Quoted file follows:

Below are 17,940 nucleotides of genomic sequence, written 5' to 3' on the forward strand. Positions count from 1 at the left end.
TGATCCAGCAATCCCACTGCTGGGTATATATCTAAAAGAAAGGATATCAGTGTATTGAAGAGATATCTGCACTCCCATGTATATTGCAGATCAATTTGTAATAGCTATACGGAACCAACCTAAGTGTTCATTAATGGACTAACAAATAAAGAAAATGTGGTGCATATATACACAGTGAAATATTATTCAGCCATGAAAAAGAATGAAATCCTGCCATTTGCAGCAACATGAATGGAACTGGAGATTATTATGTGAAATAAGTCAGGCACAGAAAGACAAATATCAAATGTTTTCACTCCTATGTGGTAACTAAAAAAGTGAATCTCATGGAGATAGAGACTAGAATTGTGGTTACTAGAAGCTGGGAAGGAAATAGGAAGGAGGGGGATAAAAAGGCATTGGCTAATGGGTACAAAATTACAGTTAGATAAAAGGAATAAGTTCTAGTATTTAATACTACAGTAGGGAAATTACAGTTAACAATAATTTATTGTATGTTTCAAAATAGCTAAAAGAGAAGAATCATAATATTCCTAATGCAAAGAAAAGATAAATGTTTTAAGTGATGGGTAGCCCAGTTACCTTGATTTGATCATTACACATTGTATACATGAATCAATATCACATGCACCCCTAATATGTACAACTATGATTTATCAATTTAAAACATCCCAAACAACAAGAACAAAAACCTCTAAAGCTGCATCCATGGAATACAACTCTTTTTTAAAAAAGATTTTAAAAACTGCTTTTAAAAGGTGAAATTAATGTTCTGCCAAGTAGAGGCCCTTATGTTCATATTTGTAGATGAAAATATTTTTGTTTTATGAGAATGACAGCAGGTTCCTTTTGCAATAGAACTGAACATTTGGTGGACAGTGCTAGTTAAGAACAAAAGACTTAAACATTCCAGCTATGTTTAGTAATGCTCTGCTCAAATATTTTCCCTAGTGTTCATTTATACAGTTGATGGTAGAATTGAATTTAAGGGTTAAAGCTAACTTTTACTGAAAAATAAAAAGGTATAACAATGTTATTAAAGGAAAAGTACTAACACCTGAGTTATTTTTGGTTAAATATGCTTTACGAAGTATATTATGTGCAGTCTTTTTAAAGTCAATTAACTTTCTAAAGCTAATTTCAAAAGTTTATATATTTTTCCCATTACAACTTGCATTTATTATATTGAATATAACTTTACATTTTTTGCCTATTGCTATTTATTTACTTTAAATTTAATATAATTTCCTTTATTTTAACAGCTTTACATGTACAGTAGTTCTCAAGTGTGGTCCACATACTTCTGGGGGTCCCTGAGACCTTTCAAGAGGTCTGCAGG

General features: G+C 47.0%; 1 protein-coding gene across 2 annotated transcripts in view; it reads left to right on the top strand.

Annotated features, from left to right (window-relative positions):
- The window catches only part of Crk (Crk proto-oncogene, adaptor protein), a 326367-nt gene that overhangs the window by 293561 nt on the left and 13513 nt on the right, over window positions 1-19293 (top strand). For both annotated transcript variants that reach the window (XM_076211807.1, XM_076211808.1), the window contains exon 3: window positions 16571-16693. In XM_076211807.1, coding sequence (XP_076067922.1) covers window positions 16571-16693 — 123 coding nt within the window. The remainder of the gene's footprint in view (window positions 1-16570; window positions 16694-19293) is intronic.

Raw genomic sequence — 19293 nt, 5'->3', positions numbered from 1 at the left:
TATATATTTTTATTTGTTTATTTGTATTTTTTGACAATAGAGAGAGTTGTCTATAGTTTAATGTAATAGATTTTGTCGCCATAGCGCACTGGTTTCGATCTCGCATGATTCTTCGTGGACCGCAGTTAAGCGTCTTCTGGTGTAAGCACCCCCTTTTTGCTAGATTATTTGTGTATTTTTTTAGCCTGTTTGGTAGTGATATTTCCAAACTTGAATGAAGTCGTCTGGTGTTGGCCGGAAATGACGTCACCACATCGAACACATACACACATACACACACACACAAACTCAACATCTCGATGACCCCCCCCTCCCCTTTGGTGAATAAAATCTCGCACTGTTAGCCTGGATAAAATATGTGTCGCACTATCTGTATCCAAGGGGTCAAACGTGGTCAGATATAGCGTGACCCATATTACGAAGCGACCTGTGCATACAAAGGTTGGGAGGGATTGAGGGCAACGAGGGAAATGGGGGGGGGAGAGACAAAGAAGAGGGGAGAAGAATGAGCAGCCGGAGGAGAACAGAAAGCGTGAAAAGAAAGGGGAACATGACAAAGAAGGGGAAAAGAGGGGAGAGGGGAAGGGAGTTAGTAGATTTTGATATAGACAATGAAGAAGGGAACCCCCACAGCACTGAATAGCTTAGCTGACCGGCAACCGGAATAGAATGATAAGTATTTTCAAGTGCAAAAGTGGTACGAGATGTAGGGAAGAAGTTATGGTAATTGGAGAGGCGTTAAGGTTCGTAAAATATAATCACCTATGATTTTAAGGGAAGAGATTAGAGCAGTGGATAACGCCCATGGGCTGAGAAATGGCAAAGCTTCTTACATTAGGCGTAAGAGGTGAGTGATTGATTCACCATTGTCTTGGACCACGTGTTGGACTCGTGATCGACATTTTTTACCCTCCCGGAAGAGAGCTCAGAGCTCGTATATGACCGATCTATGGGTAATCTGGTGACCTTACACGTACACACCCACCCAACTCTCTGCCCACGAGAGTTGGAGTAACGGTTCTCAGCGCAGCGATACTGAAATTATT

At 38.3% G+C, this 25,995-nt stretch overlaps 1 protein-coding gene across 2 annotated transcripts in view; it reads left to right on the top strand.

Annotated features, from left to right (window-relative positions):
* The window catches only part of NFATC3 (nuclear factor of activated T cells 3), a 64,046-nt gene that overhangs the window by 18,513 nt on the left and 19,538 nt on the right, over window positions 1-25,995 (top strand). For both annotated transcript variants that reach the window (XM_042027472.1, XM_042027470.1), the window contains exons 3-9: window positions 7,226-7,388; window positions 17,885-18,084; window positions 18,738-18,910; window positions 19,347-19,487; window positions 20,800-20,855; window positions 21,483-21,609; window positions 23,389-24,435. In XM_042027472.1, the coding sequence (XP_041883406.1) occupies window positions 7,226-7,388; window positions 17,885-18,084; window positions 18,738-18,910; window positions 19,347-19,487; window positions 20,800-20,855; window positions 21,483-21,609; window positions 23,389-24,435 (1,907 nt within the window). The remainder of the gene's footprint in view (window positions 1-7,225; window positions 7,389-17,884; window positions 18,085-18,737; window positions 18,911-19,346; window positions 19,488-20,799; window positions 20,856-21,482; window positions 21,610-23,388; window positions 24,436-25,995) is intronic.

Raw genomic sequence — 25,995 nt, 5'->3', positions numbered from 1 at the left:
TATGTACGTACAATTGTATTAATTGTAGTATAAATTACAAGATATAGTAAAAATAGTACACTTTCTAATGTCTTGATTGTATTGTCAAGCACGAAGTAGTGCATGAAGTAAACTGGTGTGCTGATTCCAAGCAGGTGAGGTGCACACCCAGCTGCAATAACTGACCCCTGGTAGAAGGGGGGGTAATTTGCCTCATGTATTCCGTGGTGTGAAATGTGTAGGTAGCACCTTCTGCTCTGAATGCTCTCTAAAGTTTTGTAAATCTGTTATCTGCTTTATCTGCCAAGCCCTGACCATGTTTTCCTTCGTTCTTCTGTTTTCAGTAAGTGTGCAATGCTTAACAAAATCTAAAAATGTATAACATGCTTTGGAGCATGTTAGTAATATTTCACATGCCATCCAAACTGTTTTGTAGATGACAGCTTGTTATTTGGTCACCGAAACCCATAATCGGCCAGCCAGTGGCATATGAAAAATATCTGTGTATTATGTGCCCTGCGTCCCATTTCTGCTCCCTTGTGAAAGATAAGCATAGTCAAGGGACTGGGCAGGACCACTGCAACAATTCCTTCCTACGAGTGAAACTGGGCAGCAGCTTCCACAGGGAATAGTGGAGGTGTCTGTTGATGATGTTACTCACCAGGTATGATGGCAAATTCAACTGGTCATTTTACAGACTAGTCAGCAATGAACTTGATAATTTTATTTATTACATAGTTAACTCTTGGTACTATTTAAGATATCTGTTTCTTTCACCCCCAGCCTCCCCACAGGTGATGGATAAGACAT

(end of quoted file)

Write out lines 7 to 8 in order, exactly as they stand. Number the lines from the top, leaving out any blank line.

TATATATTTTTATTTGTTTATTTGTATTTTTTGACAATAGAGAGAGTTGTCTATAGTTTAATGTAATAGATTTTGTCGCCATAGCGCACTGGTTTCGATCTCGCATGATTCTTCGTGGACCGCAGTTAAGCGTCTTCTGGTGTAAGCACCCCCTTTTTGCTAGATTATTTGTGTATTTTTTTAGCCTGTTTGGTAGTGATATTTCCAAACTTGAATGAAGTCGTCTGGTGTTGGCCGGAAATGACGTCACCACATCGAACACATACACACATACACACACACACAAACTCAACATCTCGATGACCCCCCCCTCCCCTTTGGTGAATAAAATCTCGCACTGTTAGCCTGGATAAAATATGTGTCGCACTATCTGTATCCAAGGGGTCAAACGTGGTCAGATATAGCGTGACCCATATTACGAAGCGACCTGTGCATACAAAGGTTGGGAGGGATTGAGGGCAACGAGGGAAATGGGGGGGGGAGAGACAAAGAAGAGGGGAGAAGAATGAGCAGCCGGAGGAGAACAGAAAGCGTGAAAAGAAAGGGGAACATGACAAAGAAGGGGAAAAGAGGGGAGAGGGGAAGGGAGTTAGTAGATTTTGATATAGACAATGAAGAAGGGAACCCCCACAGCACTGAATAGCTTAGCTGACCGGCAACCGGAATAGAATGATAAGTATTTTCAAGTGCAAAAGTGGTACGAGATGTAGGGAAGAAGTTATGGTAATTGGAGAGGCGTTAAGGTTCGTAAAATATAATCACCTATGATTTTAAGGGAAGAGATTAGAGCAGTGGATAACGCCCATGGGCTGAGAAATGGCAAAGCTTCTTACATTAGGCGTAAGAGGTGAGTGATTGATTCACCATTGTCTTGGACCACGTGTTGGACTCGTGATCGACATTTTTTACCCTCCCGGAAGAGAGCTCAGAGCTCGTATATGACCGATCTATGGGTAATCTGGTGACCTTACACGTACACACCCACCCAACTCTCTGCCCACGAGAGTTGGAGTAACGGTTCTCAGCGCAGCGATACTGAAATTATT

At 38.3% G+C, this 25,995-nt stretch overlaps 1 protein-coding gene across 2 annotated transcripts in view; it reads left to right on the top strand.